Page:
India Through A Western Lens
After early training in western classical music, Gregory D. Booth began the study of North Indian tabla drumming with Ustad Zakir Hussain in 1977. He has published widely on South Asian classical music pedagogy, processional music, and Hindi film music. He is currently an Associate Professor in the Department of Anthropology at the University of Auckland. In his book Behind The Curtain: Making Music in Mumbai’s Film Studios, he offers a compelling account of the Bollywood film music industry from the perspective of the musicians who both experienced and shaped its history. In the original post below Booth looks at how Slumdog Millionaire and other contemporary Indian films reflect the Western world’s perception of India .
I suspect there are quite a number of people in India just now, who are very thankful the wedding season is winding down. The “high season” for weddings in northern India is mid-January to mid-February. If the Oscars had happened two months earlier, every groom in India would have reached his bride’s home to the strains of A.R. Rahman’s “Jai Ho”, the winner (if I need to tell anyone) of the 2009 Oscar for best original song. “Jai Ho” is a not A.R. Rahman’s best work (compared, for example with some of his work in the latter 1990s: Bombay, Dil Se, Taal). Nevertheless, the song and its parent film, Slumdog Millionare will represent India globally for the immediate future: in the West because it’s an Oscar-winning, well-made, happy-ending film shot in an exotic setting; in India because it’s the Oscar winner and proof, if the Indian press is to be believed, that India is now one of the formally recognized winners in the film world.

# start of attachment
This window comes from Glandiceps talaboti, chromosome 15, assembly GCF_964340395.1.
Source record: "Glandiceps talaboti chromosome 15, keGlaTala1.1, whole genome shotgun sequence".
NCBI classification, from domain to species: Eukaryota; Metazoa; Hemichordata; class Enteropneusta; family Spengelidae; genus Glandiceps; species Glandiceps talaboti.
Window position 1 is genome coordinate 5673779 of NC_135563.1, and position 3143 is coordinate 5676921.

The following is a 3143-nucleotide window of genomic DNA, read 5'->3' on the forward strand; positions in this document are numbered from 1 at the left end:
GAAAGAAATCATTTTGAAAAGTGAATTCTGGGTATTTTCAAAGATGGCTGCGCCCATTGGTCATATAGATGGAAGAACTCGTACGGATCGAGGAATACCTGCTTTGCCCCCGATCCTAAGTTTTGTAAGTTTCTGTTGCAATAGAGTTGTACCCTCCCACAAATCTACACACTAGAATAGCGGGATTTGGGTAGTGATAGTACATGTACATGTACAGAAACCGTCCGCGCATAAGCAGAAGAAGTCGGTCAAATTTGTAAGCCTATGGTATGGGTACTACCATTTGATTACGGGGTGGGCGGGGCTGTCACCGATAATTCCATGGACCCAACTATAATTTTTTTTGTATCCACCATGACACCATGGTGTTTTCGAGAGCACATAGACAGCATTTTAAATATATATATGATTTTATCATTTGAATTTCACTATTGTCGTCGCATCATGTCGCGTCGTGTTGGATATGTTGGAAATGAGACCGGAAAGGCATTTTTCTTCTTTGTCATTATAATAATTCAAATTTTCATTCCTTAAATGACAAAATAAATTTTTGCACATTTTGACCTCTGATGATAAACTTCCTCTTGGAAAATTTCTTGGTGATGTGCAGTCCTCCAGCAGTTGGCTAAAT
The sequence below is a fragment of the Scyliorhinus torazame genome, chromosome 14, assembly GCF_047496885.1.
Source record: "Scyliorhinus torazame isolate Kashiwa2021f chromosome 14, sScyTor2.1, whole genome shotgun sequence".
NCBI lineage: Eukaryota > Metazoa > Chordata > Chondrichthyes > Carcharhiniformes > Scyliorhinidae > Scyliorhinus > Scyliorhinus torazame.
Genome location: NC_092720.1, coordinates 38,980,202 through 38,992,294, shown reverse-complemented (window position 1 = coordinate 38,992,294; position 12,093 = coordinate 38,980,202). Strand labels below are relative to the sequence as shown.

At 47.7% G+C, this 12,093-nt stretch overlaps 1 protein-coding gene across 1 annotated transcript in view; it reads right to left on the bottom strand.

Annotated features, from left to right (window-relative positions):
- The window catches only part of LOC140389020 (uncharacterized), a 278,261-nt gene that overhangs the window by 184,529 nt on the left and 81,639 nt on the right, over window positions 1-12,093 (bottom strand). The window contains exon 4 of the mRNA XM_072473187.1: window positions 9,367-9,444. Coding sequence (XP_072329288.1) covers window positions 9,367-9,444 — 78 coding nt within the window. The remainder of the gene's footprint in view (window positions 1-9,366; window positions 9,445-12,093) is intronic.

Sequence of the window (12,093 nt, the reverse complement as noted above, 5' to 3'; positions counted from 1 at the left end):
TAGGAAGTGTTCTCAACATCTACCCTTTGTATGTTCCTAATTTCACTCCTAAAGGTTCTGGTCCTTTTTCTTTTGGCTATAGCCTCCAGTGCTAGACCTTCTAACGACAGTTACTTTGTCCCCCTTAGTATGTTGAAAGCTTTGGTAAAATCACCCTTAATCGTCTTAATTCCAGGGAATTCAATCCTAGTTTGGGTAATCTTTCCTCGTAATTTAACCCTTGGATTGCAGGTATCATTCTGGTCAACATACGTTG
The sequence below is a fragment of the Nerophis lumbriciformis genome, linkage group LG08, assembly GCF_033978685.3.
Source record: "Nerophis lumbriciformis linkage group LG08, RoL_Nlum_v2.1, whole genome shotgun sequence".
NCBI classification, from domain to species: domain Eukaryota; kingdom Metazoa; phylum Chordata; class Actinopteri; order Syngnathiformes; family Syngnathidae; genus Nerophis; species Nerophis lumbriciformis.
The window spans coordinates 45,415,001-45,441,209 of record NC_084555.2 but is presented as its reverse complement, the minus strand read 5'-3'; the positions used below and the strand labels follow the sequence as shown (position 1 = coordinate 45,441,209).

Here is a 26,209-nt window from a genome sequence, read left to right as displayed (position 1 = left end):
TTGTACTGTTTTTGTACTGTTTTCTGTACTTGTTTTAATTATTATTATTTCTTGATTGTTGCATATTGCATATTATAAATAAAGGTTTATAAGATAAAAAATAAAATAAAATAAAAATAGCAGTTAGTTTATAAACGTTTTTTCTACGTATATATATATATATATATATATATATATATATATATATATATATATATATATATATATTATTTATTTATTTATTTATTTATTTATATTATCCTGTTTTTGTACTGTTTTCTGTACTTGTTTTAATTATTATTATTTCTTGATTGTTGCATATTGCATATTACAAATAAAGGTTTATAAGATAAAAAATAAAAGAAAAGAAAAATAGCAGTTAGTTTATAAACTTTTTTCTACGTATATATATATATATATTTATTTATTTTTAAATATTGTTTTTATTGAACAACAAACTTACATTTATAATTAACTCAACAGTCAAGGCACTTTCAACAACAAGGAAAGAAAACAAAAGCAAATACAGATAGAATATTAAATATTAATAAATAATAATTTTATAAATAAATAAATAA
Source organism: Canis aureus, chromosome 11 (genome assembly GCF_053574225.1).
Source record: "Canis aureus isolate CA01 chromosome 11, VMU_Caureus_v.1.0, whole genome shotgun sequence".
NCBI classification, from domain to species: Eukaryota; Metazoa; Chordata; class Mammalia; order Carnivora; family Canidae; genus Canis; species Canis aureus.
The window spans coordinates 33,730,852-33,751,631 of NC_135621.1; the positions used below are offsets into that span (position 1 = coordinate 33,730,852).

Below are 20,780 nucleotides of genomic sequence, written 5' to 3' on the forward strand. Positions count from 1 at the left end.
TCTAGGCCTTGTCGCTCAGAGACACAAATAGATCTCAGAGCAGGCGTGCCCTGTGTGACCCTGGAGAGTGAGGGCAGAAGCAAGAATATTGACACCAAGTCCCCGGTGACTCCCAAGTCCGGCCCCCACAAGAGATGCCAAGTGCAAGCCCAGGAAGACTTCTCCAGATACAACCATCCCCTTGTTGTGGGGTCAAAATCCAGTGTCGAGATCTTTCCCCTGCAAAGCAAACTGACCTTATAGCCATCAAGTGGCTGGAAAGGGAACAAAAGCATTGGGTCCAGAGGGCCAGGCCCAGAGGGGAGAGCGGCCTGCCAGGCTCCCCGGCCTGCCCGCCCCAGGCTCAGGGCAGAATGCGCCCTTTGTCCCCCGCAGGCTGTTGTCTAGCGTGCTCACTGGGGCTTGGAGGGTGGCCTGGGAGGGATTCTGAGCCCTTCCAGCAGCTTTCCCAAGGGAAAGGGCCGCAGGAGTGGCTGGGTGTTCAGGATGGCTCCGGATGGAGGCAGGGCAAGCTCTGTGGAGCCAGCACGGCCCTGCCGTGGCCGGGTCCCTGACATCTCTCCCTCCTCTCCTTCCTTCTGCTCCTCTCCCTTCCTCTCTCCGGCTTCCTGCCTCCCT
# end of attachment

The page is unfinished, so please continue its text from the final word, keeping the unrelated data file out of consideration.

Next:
There has been earnest debate on the more intellectual Indian blog sites as to whether a film set in India, with Indian actors, directed, produced and financed by foreigners, could in fact be considered an Indian film. One of those blogs points out that this is the fourth time an Indian film has received any kind of “best film” nomination. I’d suggest that the four nominees tell us a great deal about the West’s perception of India.
1. Mother India (1957). A fully Indian production, featuring the greats of Mumbai’s film world (too early, perhaps, to call it Bollywood), in which a village matron and her two sons, abandoned by their husband/father, persevere in the face of grinding poverty, corrupt moneylenders and drought.
2. Salaam Bombay (1988) a non-Bollywood film shot in India by an expatriate Indian director, in which abandoned and kidnapped children struggle against the poverty, violence, and abuse of Mumbai’s most notorious red-light district.
3. Lagaan: Once Upon a Time in India (2001), a feel-good, anti-colonialist, Bollywood film in which plucky, but unsophisticated Indian villagers, overwhelmed by British taxation, learn to play cricket and, led by one of their own, beat the British at their own game.
4. Slumdog Millionaire (2008) a British-produced and directed film with an Indian cast and setting in which a homeless, uneducated boy from Mumbai’s streets grows up to win a television game show.
Roughly, all four focus on poverty. Only one features a “heroic” Indian male. Two sacrifice many of their protagonists to poverty and “the system” and two focus on the worst neighborhoods of Mumbai. Need we say more?